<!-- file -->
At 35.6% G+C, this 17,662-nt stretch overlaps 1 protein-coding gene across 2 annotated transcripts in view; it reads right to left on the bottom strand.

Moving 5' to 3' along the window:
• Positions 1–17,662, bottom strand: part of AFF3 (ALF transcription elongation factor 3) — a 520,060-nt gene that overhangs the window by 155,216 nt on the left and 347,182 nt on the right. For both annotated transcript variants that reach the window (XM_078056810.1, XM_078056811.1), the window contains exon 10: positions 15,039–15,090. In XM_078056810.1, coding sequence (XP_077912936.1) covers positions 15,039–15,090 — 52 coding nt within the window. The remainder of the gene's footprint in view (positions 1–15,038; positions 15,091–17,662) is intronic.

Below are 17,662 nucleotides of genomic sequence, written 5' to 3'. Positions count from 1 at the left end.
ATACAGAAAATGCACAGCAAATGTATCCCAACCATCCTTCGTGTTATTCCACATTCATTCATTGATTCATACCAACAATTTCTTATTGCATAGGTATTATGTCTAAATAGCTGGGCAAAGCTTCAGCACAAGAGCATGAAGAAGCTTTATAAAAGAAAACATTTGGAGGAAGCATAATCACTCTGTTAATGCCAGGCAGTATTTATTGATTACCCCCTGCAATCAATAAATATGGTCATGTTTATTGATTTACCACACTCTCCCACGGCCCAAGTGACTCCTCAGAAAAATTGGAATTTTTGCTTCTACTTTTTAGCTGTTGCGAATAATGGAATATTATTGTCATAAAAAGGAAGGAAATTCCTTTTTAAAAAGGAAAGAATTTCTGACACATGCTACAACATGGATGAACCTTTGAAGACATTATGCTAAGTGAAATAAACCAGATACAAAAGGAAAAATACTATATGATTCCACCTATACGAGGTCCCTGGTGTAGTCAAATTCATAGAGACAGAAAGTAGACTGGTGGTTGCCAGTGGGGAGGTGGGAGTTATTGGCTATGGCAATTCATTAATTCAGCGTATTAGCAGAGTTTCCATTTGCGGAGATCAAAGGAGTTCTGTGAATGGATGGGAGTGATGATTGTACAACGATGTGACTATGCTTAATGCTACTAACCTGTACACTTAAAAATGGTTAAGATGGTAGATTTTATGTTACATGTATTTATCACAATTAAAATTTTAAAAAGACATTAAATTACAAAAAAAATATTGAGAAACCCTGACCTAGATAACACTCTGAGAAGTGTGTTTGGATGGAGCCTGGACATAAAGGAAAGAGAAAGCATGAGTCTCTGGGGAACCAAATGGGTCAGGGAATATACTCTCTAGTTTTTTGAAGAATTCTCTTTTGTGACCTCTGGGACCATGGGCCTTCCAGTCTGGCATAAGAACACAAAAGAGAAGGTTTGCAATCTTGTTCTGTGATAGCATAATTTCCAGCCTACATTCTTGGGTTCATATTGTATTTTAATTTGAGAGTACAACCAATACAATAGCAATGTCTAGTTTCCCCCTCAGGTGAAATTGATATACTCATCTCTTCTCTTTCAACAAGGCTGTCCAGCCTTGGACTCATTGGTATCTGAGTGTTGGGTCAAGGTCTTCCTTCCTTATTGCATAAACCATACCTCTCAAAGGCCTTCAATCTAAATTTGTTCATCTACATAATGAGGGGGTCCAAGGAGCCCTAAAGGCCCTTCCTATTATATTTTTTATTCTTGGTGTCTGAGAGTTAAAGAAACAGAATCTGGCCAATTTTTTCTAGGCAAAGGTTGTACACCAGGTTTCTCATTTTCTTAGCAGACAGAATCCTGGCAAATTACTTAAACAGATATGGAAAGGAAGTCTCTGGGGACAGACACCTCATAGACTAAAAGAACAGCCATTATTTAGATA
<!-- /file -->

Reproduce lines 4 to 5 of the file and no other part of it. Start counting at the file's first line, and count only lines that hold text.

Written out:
Below are 17,662 nucleotides of genomic sequence, written 5' to 3'. Positions count from 1 at the left end.
ATACAGAAAATGCACAGCAAATGTATCCCAACCATCCTTCGTGTTATTCCACATTCATTCATTGATTCATACCAACAATTTCTTATTGCATAGGTATTATGTCTAAATAGCTGGGCAAAGCTTCAGCACAAGAGCATGAAGAAGCTTTATAAAAGAAAACATTTGGAGGAAGCATAATCACTCTGTTAATGCCAGGCAGTATTTATTGATTACCCCCTGCAATCAATAAATATGGTCATGTTTATTGATTTACCACACTCTCCCACGGCCCAAGTGACTCCTCAGAAAAATTGGAATTTTTGCTTCTACTTTTTAGCTGTTGCGAATAATGGAATATTATTGTCATAAAAAGGAAGGAAATTCCTTTTTAAAAAGGAAAGAATTTCTGACACATGCTACAACATGGATGAACCTTTGAAGACATTATGCTAAGTGAAATAAACCAGATACAAAAGGAAAAATACTATATGATTCCACCTATACGAGGTCCCTGGTGTAGTCAAATTCATAGAGACAGAAAGTAGACTGGTGGTTGCCAGTGGGGAGGTGGGAGTTATTGGCTATGGCAATTCATTAATTCAGCGTATTAGCAGAGTTTCCATTTGCGGAGATCAAAGGAGTTCTGTGAATGGATGGGAGTGATGATTGTACAACGATGTGACTATGCTTAATGCTACTAACCTGTACACTTAAAAATGGTTAAGATGGTAGATTTTATGTTACATGTATTTATCACAATTAAAATTTTAAAAAGACATTAAATTACAAAAAAAATATTGAGAAACCCTGACCTAGATAACACTCTGAGAAGTGTGTTTGGATGGAGCCTGGACATAAAGGAAAGAGAAAGCATGAGTCTCTGGGGAACCAAATGGGTCAGGGAATATACTCTCTAGTTTTTTGAAGAATTCTCTTTTGTGACCTCTGGGACCATGGGCCTTCCAGTCTGGCATAAGAACACAAAAGAGAAGGTTTGCAATCTTGTTCTGTGATAGCATAATTTCCAGCCTACATTCTTGGGTTCATATTGTATTTTAATTTGAGAGTACAACCAATACAATAGCAATGTCTAGTTTCCCCCTCAGGTGAAATTGATATACTCATCTCTTCTCTTTCAACAAGGCTGTCCAGCCTTGGACTCATTGGTATCTGAGTGTTGGGTCAAGGTCTTCCTTCCTTATTGCATAAACCATACCTCTCAAAGGCCTTCAATCTAAATTTGTTCATCTACATAATGAGGGGGTCCAAGGAGCCCTAAAGGCCCTTCCTATTATATTTTTTATTCTTGGTGTCTGAGAGTTAAAGAAACAGAATCTGGCCAATTTTTTCTAGGCAAAGGTTGTACACCAGGTTTCTCATTTTCTTAGCAGACAGAATCCTGGCAAATTACTTAAACAGATATGGAAAGGAAGTCTCTGGGGACAGACACCTCATAGACTAAAAGAACAGCCATTATTTAGATA